Teacher Feature: Using Teams & Class Notebook

It’s the beginning of a new school year and that often means the start of a new classroom management strategy, trying a new technology tool, or putting a twist on a tried and true procedure. This year, Mrs. Caroline Dwyer-Sanik has taken the dive into Teams and Class Notebook for the first time and I had the opportunity to witness her wade into the unknown. 

Caroline shares that she was motived to try the Microsoft platforms because she “wants to go paperless if at all possible – I’ve used Seesaw in the past and found that when things are done digitally, it’s easier and quicker to grade, give better and more feedback, and track missing assignments than when it’s all done on paper.” 

She also shares why going digital makes teaching more efficient sharing how “Teams make assignments really easy. Class Notebook lets me save paper and not make nearly as many photocopies, and it also allows kids to stay more organized.”

Students navigate teams in a classroom

Students work on turning their assignments in on Microsoft Teams.

But getting there took some planning. She took the time to get to know the Teams and Class Notebook environment prior to implementing it into her class. We worked together on setting up the Class Notebooks from the recently uploaded Teams roster. Some of the initial hurdles to overcome were matching classes (they were named from Skyward). We made sure to update the names of the classes before creating the Class Notebooks because as any OneNote user will tell you, changing the name after the fact is not easy and can cause syncing errors.

Once the Class Notebooks were created via Teams, she really began to think about how she would differentiate between the two workspaces. For Teams, her favorite feature is the ability to input a rubric for grading and to add feedback. Whereas for Class Notebook she likes how she can distribute a page for kids to add their own notes, which avoids the hustle for paper and deciphering of middle school hieroglyphics. I asked her if she likes one more than the other and she shares, “I like using both in conjunction with each other – I’d rather not choose one. If I had to, I suppose I’d go with Class Notebook, but really both are best because they’re different things, and dovetail really nicely with one another. Teams is best for tracking assignments, and Class Notebook is best for tracking daily classwork and giving out guides for note-taking and thought processing.”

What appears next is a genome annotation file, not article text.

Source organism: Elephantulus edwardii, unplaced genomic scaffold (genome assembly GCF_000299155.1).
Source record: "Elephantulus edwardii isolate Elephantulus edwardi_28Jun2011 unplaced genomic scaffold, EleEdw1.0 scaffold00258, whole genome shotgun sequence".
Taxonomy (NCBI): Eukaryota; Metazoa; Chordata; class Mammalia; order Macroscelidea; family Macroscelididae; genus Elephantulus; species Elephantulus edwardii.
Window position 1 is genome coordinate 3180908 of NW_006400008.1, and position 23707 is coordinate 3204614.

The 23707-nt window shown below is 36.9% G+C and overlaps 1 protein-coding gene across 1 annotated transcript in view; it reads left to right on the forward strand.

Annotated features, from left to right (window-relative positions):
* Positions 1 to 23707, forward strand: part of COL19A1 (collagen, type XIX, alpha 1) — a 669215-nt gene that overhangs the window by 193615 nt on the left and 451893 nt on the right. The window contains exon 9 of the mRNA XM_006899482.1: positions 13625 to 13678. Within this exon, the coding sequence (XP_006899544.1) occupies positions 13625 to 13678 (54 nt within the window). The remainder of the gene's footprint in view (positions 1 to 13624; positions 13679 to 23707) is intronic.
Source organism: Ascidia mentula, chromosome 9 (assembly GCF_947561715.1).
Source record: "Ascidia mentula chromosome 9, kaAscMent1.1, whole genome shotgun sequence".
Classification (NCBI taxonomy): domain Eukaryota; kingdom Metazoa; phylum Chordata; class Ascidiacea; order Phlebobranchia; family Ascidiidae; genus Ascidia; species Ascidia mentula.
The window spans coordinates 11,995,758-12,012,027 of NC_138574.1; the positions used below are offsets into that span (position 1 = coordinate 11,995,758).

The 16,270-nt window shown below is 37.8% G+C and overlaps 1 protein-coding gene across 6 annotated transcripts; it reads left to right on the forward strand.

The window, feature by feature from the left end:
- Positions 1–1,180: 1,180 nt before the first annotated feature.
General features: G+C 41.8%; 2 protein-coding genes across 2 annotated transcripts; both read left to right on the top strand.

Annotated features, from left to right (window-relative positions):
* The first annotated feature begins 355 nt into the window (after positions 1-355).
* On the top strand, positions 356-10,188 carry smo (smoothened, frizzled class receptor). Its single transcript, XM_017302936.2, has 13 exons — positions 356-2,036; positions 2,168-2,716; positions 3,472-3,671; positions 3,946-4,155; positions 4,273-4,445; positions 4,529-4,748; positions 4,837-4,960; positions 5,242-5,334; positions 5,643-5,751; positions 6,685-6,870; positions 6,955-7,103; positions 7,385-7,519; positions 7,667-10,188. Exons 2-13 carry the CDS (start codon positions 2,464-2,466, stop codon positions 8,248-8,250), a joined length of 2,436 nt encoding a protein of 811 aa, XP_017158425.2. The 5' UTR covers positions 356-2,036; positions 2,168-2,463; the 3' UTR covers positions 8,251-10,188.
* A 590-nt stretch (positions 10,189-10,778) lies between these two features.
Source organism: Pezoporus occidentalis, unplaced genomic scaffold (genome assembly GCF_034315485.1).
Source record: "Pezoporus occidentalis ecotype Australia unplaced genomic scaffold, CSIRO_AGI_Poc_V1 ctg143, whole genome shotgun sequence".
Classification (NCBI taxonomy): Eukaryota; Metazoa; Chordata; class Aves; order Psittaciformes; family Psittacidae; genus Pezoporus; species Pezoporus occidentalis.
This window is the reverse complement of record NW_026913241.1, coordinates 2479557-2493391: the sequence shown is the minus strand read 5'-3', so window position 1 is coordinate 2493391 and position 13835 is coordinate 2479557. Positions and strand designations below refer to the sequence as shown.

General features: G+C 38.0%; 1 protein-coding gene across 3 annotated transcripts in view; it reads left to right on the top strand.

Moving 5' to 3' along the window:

Student work example in Class notebook

Student work in Class Notebook showing how they can use photos, text, and draw/write over a background image.

Getting started with new technology can be a challenge and Caroline dove right in within the first week of school working on getting students logged into the computers for the first time, Classlink, and then Teams. She shares some of the problems that have arisen trying something new this year, “Login issues were definitely a problem, and there were a couple syncing issues that have cropped up, but are mostly resolved. If I take care of things the day before instead of the day of, it all works out well. And I should probably be doing that anyway, so it helps me form good habits!”